June 2013
Youth Matters

Judging the Land


Members of the Winfield City High School FFA Land Judging team look over material in preparation for the national competition in Oklahoma City. Shown are (clockwise, from bottom left) Daniel Chism, Cody Roberts, Jake Dozier, ag teacher Adam Aldridge and Jake Elkins.

Winfield FFA Team Advances to National Competition

Months of practice and study have paid off for members of the Winfield FFA Land Judging team. They recently won the Alabama state competition and earned the title "State Champs."

Members of the championship team are Cody Roberts (sophomore), Daniel Chism (junior), Jake Dozier (junior) and Jake Elkins (sophomore).

The team is directed by ag teacher Adam Aldridge.

To qualify for the trip to Oklahoma City for the national event, the Winfield team first had to compete at the county and district levels. Top finishes allowed the team to advance to the state level, where it won first place.

Competition is fierce, said Aldridge, noting his team won the state championship by only one point. The state competition was held March 15 in Wetumpka.

Winfield City High School ag teacher Adam Aldridge is currently working on his PhD from Auburn University. He is affectionately known by his students as “Dr. Dirt.”


Aldridge said he began working with his students to prepare for land judging competitions as soon as school began last August. What started out as an entire class was whittled down to four boys in time for local contests that began in October.

"I was able to see who was truly interested in the competition," Aldridge recalled. "These boys knew their material right away."

How Do You Judge Land?

When the team begins its preparations for the competition, the first item on the long list is to study "the packet." The packet contains all the basic information the team will need to make its determinations during the competitions.

At its most basic, the competition is designed to teach students how to assess the highest and best use for land. Aldridge said during his competition days he was told a student in land judging would never buy a bad piece of property.

Several components make up the criteria for judging the best use of a parcel of land.

"In land judging, you’ve got to determine several factors such as soil texture, soil depth, slope, erosion and permeability," Aldridge explained. "Once these are established, you can use that information to determine the major limiting factors of a piece of land. You determine its land class. More or less you are determining what is the best use for a piece of property."

In Alabama competitions, recommended land treatments include cropland, pastureland, forestland and homesite. The national contest includes only the cropland and pastureland categories.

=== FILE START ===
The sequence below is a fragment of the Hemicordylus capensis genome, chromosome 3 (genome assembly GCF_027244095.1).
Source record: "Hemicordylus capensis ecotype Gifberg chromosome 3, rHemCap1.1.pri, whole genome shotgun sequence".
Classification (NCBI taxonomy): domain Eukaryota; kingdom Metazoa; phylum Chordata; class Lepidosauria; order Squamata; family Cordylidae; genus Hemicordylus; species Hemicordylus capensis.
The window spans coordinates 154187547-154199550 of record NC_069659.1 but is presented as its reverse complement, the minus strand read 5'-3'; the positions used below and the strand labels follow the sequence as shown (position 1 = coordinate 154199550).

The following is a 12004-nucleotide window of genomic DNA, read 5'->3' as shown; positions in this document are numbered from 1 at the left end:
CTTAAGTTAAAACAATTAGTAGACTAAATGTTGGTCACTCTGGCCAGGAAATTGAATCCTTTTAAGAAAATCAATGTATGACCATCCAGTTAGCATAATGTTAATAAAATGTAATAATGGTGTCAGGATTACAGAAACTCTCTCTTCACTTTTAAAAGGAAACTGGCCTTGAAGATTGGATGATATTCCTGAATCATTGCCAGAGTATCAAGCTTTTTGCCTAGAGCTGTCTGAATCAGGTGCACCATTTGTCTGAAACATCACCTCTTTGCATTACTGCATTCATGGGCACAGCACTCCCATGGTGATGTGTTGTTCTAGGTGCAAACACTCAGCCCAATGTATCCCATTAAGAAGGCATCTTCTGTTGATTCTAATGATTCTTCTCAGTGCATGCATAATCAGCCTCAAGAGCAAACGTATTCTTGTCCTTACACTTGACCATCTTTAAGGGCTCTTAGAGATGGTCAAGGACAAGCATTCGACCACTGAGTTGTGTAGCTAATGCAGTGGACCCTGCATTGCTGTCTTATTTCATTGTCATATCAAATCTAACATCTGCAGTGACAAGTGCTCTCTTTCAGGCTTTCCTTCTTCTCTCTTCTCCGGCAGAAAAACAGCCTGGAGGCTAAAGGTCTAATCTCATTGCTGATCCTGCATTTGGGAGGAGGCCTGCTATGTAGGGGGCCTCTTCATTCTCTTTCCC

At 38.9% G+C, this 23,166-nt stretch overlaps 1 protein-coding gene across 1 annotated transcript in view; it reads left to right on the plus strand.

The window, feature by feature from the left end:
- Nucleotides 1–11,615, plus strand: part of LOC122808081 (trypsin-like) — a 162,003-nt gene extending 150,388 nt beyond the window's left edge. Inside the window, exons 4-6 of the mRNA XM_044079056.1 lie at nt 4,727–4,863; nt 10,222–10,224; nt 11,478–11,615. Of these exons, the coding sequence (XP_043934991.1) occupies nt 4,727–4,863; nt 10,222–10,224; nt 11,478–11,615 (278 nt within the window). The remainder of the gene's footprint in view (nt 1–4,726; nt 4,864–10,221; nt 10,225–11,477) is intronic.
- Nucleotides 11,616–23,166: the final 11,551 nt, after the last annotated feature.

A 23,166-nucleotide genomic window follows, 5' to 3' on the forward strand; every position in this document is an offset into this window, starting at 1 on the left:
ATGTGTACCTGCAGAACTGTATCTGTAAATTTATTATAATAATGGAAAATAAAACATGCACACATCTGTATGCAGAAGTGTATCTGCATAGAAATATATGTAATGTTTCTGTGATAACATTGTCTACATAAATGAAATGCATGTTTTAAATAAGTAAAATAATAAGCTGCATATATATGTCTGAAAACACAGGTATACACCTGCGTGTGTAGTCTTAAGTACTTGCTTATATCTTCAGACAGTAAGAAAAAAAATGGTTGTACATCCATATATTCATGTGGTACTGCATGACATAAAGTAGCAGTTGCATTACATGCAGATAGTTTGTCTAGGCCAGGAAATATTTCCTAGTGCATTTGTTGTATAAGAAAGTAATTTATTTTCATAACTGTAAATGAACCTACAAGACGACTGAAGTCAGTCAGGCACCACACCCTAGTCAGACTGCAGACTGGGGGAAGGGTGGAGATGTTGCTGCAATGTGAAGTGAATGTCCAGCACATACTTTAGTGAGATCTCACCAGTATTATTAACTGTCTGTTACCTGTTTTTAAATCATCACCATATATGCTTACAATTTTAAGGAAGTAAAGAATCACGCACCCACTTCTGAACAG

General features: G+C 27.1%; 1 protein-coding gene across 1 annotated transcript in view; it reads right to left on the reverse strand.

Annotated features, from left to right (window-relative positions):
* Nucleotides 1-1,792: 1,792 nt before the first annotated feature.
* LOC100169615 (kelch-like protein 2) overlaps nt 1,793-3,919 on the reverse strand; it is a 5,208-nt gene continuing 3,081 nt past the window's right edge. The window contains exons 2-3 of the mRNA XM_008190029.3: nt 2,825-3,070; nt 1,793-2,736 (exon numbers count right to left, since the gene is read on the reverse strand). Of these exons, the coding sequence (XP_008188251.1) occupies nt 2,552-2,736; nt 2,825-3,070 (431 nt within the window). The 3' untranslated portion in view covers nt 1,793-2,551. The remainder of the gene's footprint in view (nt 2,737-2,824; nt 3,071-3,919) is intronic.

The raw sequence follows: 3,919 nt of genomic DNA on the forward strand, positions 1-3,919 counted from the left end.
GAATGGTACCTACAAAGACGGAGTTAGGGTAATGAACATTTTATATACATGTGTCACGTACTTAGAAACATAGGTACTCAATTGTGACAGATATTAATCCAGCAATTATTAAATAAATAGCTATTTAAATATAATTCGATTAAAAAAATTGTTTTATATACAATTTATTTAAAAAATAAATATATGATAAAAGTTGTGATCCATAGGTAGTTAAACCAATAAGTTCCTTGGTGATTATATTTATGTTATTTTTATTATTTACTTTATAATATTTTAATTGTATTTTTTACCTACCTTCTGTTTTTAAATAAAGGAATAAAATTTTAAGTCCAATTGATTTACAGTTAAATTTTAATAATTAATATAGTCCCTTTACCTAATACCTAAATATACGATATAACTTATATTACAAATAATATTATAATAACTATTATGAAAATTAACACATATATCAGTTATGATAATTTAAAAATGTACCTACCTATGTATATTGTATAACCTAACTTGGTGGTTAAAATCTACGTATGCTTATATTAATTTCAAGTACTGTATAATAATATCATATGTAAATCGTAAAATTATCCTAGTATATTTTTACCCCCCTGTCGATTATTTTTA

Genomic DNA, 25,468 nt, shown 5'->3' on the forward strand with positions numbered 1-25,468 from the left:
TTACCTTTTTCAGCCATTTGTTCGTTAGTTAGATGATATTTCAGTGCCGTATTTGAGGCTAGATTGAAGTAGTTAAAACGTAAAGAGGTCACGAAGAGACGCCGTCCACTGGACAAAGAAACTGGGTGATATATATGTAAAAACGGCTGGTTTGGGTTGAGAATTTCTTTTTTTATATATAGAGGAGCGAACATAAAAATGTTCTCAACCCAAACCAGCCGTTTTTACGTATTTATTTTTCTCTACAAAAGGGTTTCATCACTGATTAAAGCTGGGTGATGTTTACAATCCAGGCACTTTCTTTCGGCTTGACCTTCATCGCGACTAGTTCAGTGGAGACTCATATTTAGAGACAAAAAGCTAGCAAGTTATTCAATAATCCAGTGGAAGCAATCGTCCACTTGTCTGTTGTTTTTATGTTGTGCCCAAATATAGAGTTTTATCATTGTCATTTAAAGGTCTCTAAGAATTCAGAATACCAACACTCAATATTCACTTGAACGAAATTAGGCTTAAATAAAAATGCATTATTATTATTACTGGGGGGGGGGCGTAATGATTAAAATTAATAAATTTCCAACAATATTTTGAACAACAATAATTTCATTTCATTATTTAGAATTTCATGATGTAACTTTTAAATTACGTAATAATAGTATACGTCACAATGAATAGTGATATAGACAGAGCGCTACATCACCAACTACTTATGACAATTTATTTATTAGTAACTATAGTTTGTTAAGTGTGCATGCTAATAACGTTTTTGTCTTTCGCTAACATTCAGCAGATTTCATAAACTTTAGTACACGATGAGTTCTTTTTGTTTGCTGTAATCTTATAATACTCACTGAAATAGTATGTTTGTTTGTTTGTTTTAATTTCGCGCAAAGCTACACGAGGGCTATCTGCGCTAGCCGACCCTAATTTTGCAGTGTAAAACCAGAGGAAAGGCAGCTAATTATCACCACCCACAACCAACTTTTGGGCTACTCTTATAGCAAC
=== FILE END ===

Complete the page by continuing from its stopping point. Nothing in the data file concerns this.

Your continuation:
The team basically had to learn new criteria for the national event because all of the standards are different. For example, the numbers defining gently sloping land in Alabama are different from the numbers used in Oklahoma. The boys had to memorize the new rules and definitions.


Land Judging teams cannot use devices to determine the slope of the land. Shown practicing for the national contest are  (from left) Cody Roberts, Daniel Chism, Jake Elkins and Jake Dozier as ag teacher Adam Aldridge looks on.

Certain factors are provided for the teams during a competition such as the soil test results. Stakes will be set up so team members can determine the slope of the land. They are also provided with samples of topsoil and subsoil so they can ascertain the soil texture.

Lessons Learned

"It’s very fun to see the pieces come together," Chism said. "It’s kind of like a puzzle. Once you’ve gotten all the little pieces together, you see the big picture - what the land is worth, how it needs to be used."

Roberts, who plays for the Pirates, looks at the competition like it is a game.

"It’s like baseball. Just go out there, do your best and try to win," he said.

They all agree they have spent too much time preparing for the competition to not take it seriously.

Going to the national competition is a bittersweet moment for the young team. According to the rules, once you compete in the national contest you aren’t allowed to return in the same event.

The boys admitted they were anxious during the countdown to the top team in the state competition. But concern turned to confidence the closer the announcer got to the top of the list.

Twelve teams competed at the state level. The announcer started at 10th place and worked toward first. Roberts said that at about number 5, he had decided they might just win it all.

Aldridge acknowledged the boys were downplaying their excitement at winning the championship.

"They were ecstatic," he recalled. "They worked really hard and they were able to stay focused."

Dozier’s celebration after winning the state championship will be remembered by his teammates for a long time to come. The others kid him about falling to ground and rolling around in the excitement.

Most of the boys have other activities to keep them busy when they’re not preparing for land judging events.

Chism plays football, is a member of the student council and an officer in the Key Club.

Elkins plays football, baseball and basketball, and Roberts is on the baseball team.

If you are interested in Land Judging or assisting a team, please contact your local FFA chapter.

Susie Sims is a freelance writer from Haleyville.